FACT CHECK: Does This Photo Show The San Andreas Fault?
An image shared on Facebook allegedly shows the well-known San Andreas Fault.
The photo shows the Black Crack in Utah, not the San Andreas Fault in California. The post’s figures for the depth and length of the San Andreas Fault also appear to be incorrect.
The picture of a bicycle helmet-clad man peering into a large crack in the earth has been making the rounds with captions claiming it shows the San Andreas Fault. This particular Facebook post captioned it: “San Andreas fault line. 132km long and 32km deep.” (RELATED: Did Scientists Discover Devils Tower Was Originally A Giant Tree?)
The San Andreas Fault, which runs through the western side of California, is over 800 miles long and at least 10 miles deep, according to the U.S. Geological Survey. Those measurements equate to roughly 1,287 kilometers long and 16 kilometers deep.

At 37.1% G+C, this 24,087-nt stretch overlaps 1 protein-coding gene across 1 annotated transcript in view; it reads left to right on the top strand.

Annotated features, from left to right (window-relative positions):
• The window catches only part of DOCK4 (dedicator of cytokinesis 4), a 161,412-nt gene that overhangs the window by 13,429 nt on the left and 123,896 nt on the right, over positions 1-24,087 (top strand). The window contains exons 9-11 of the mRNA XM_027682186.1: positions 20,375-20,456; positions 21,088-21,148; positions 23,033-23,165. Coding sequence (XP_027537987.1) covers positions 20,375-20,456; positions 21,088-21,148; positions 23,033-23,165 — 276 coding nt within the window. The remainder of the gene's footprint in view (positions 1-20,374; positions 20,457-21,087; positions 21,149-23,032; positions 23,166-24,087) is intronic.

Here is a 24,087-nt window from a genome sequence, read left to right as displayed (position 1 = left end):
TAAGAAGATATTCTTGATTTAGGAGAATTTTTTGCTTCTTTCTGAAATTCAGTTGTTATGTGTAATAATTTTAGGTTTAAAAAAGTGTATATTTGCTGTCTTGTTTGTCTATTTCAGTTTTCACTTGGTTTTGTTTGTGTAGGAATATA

While Check Your Fact was unable to find the original source of the photo, it appears to show the Black Crack located on White Rim Road in Utah’s Canyonlands National Park. Similar pictures of the Black Crack, including one where the same rock formations are visible in the background, can be found on the stock photo website Alamy.
Canyonlands National Park confirmed in an email to Check Your Fact that the image depicts the Black Crack “off the White Rim Road within the Island in the Sky District” of the park. The Black Crack is “only a few inches wide, about 800′ deep and only runs a few hundred feet in length,” Canyonlands National Park said.
In the comments of one of its Facebook posts, Canyonlands National Park explained that the Black Crack is an “example of a geologic feature called a ‘joint,'” adding, “In a fault, the rock fractures and one side of the fracture moves relative to the other. Joints are fractures in the rock that exhibit no movement. Joints are often the result of expansion, whether by freeze/thaw or other forces, such as a release of pressure through erosion.”